Decision Making For Dummies
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Many people confuse intuition with fear and impulse, but the three are very different. Yes, all three can spur action, but the actions spurred by fear and impulse don’t lead you in the right direction as reliably as intuition does. That’s why being able to distinguish among the three is an important part of honing your intuitive abilities.

Distinguishing fear from intuition

Decisions made from fear are often knee-jerk reactions to an event or situation. Although fear is an appropriate response in situations in which you face a real threat, our environment is so immersed in fear-based messages that everything nowadays looks threatening, even when it’s not.

Fear-based messages are generally critical of you and your core beliefs — put-downs and other negative chatter that does nothing for your morale or confidence. In this kind of environment, it’s easy to think that you are being guided by your intuition when you’re really reacting to the fear you detect from the media, your working environment (which likely is focused on survival), or yourself (your own fears about your personal or financial security).

In contrast, intuition brings on a calm, peaceful feeling even when it alerts you to impending events. It often engages imagery and physical sensations to make the point. Intuition’s toolbox contains some great helpers:

  • Gut feelings: These are literally felt in the gut. They alert you to something you need to pay attention to.

  • Red flags: Almost everyone has experienced these warning signals. They don’t tell you that a zombie is around the corner waiting to bite you, but they do tell you that you’re not traveling on the right path.

For clarity, instinct is associated with preset behavioral patterns that animals rely on to keep them safe; think in terms of fight or flight. Gut feeling is a visceral signal that something is or isn’t right. You don’t want to ignore either one. For the purposes of making sense of the decision-making world, consider both instinct and gut feeling as part of your intuition’s tool kit.

In a culture that thrives on fear and tends to bash intuition, how do you ensure that the niggle you hear comes from your intuition rather than fear? To strengthen your defense system against fear-based decision-making, try these strategies:

  • Put your worst fears on the table where they can’t hide. Ask yourself, “What is the worst that can happen if I make this decision?” Sometimes, what you fear has already happened in your past, so you can now more objectively decide if your fear holds power as you move forward.

  • Identify the source of your fear. Start to observe the source of fear, the thing that puts you on flight-or-fight notice. Ask, “What do I fear?” Doing so separates an irrational fear from a possible risk that you can address. Fear loses its power over you.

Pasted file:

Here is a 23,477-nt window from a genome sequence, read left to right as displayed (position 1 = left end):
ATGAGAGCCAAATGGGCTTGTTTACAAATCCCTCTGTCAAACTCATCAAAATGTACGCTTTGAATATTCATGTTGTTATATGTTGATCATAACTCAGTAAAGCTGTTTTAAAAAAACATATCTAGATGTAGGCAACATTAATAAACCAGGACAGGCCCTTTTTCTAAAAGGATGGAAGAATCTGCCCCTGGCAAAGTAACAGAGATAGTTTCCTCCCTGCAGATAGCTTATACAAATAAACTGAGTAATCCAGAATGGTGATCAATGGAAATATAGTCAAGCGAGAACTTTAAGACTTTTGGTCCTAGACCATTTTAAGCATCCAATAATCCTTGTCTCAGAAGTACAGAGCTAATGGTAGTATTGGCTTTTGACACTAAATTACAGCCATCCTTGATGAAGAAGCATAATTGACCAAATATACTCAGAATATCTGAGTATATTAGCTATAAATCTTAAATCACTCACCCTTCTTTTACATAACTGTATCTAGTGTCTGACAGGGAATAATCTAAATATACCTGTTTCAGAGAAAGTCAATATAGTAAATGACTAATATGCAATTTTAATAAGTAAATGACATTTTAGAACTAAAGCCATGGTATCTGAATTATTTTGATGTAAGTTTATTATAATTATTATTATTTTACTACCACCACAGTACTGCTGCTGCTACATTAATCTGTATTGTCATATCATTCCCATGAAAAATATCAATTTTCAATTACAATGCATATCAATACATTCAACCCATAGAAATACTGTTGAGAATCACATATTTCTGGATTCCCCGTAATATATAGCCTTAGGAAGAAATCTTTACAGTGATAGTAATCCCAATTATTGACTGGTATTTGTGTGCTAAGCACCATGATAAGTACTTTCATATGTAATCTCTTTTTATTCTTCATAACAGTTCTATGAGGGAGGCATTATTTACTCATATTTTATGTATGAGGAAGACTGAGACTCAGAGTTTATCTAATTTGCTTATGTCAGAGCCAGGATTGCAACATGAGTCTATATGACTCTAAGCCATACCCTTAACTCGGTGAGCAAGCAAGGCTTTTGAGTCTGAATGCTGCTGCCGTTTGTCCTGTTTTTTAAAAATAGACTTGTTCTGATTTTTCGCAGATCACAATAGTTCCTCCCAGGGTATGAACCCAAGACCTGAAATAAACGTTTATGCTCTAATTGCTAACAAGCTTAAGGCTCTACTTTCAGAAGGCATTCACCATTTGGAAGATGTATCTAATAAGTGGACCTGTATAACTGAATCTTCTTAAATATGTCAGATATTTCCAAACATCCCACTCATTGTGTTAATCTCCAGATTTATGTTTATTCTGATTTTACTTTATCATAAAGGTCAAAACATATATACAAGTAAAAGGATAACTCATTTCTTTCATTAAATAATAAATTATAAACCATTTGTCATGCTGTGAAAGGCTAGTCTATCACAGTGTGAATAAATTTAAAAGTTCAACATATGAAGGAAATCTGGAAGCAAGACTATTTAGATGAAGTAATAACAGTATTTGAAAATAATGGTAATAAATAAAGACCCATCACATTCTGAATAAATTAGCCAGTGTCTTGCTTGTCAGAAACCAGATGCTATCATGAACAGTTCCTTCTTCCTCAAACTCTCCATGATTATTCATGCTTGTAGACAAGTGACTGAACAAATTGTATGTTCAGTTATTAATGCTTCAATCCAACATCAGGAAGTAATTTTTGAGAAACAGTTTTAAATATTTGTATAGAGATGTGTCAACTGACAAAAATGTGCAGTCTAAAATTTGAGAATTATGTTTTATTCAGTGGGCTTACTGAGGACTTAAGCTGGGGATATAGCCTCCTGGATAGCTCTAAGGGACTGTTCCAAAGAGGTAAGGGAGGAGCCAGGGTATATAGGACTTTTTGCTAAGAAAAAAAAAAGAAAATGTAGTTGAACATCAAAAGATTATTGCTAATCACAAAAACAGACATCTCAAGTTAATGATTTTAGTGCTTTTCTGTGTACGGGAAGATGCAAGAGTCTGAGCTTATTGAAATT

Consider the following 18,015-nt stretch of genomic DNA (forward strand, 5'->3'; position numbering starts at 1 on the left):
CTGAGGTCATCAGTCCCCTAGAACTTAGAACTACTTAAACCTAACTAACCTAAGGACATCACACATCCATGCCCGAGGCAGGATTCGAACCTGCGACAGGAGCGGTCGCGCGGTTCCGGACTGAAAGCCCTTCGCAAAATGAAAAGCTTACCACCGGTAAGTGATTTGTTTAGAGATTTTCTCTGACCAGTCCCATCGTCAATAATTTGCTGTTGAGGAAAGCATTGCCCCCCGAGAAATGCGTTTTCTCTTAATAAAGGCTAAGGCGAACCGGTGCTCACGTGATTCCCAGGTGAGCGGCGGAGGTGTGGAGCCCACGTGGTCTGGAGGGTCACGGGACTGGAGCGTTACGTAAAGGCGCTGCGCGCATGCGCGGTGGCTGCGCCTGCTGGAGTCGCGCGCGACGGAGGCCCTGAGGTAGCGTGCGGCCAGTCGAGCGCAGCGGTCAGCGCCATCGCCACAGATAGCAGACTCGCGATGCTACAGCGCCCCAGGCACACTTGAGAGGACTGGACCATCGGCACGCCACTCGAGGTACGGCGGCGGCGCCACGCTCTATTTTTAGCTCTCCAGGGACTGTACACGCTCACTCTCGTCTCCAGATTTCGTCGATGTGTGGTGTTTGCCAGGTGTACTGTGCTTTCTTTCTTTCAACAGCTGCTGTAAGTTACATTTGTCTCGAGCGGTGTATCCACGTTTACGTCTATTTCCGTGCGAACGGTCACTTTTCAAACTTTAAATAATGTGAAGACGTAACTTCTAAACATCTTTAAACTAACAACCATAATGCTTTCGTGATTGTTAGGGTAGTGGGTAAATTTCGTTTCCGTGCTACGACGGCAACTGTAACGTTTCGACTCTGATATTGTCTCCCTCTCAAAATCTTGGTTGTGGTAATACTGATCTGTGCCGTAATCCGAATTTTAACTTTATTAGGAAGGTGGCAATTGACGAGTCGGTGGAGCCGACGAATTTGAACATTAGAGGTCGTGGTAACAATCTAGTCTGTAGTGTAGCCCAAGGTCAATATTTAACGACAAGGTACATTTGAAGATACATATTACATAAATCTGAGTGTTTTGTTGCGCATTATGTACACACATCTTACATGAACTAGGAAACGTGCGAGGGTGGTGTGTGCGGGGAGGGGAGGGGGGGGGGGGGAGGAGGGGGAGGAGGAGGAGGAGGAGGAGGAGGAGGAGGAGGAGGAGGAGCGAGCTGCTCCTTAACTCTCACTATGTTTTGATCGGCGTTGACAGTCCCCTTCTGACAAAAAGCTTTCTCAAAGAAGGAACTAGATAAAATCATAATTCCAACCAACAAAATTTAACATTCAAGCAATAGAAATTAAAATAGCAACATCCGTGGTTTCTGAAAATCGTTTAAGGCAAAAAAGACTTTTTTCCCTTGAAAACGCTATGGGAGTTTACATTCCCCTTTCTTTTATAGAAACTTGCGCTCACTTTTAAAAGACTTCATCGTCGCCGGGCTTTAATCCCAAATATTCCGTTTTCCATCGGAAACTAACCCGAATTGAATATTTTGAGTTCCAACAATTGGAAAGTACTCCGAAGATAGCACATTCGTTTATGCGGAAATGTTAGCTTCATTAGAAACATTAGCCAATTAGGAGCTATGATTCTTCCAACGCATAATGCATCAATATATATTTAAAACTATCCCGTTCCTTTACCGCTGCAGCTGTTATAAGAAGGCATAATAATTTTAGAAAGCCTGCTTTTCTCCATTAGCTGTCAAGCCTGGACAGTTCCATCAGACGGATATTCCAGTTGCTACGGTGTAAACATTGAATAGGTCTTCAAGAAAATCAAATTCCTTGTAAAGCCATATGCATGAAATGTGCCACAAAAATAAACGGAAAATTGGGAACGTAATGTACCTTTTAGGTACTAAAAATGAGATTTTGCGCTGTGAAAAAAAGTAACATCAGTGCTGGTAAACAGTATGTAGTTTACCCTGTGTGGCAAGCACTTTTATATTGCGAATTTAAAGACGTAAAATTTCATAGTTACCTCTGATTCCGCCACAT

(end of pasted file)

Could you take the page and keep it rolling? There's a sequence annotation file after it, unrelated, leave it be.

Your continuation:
• Step away from the environment to gain perspective. Go for a walk (preferably in nature), listen to some classical music, or do anything else that relaxes you so that your brainwaves can shift to a relaxed state, the source of creative thinking.

Separating impulse from intuition

Just as a fine line exists between genius and madness, an equally fine line exists between impulse (acting without thinking) and intuition (understanding without thinking or conscious reasoning). Immediate decisions in extreme circumstances are guided by intuition, which just takes over.

When you make an impulsive decision, however, an idea pops into your head, and you take instant action. In this case, intuition isn’t guiding you; instead, you’re being guided by impulsivity, a knee-jerk reaction based on fear, or a lack of self-discipline.

The difference between intuition and impulse is subtle, and discerning between the two requires close attention. As you gain the ability to perceive decisions made on impulse, you can pause in the middle of an impulsive action to consciously decide whether to take the action or not.

To become more aware of whether impulse or intuition is guiding you, observe your decision-making patterns. Notice how much you do purely on impulse. When you come up with ideas and act on them, pay attention to how well these decisions work for you.

By becoming aware of how often your actions are driven by impulse, you can begin to detect patterns that will let you know whether you are getting an intuitive hit or are just being pulled in different directions on whim.

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Dawna Jones generates imaginative insights and applies 25 years experience in helping businesses and organizations make bold decisions. She co-designs the future of organizations, transforming them from "business-as-usual" to inclusive cultures of prosperity.

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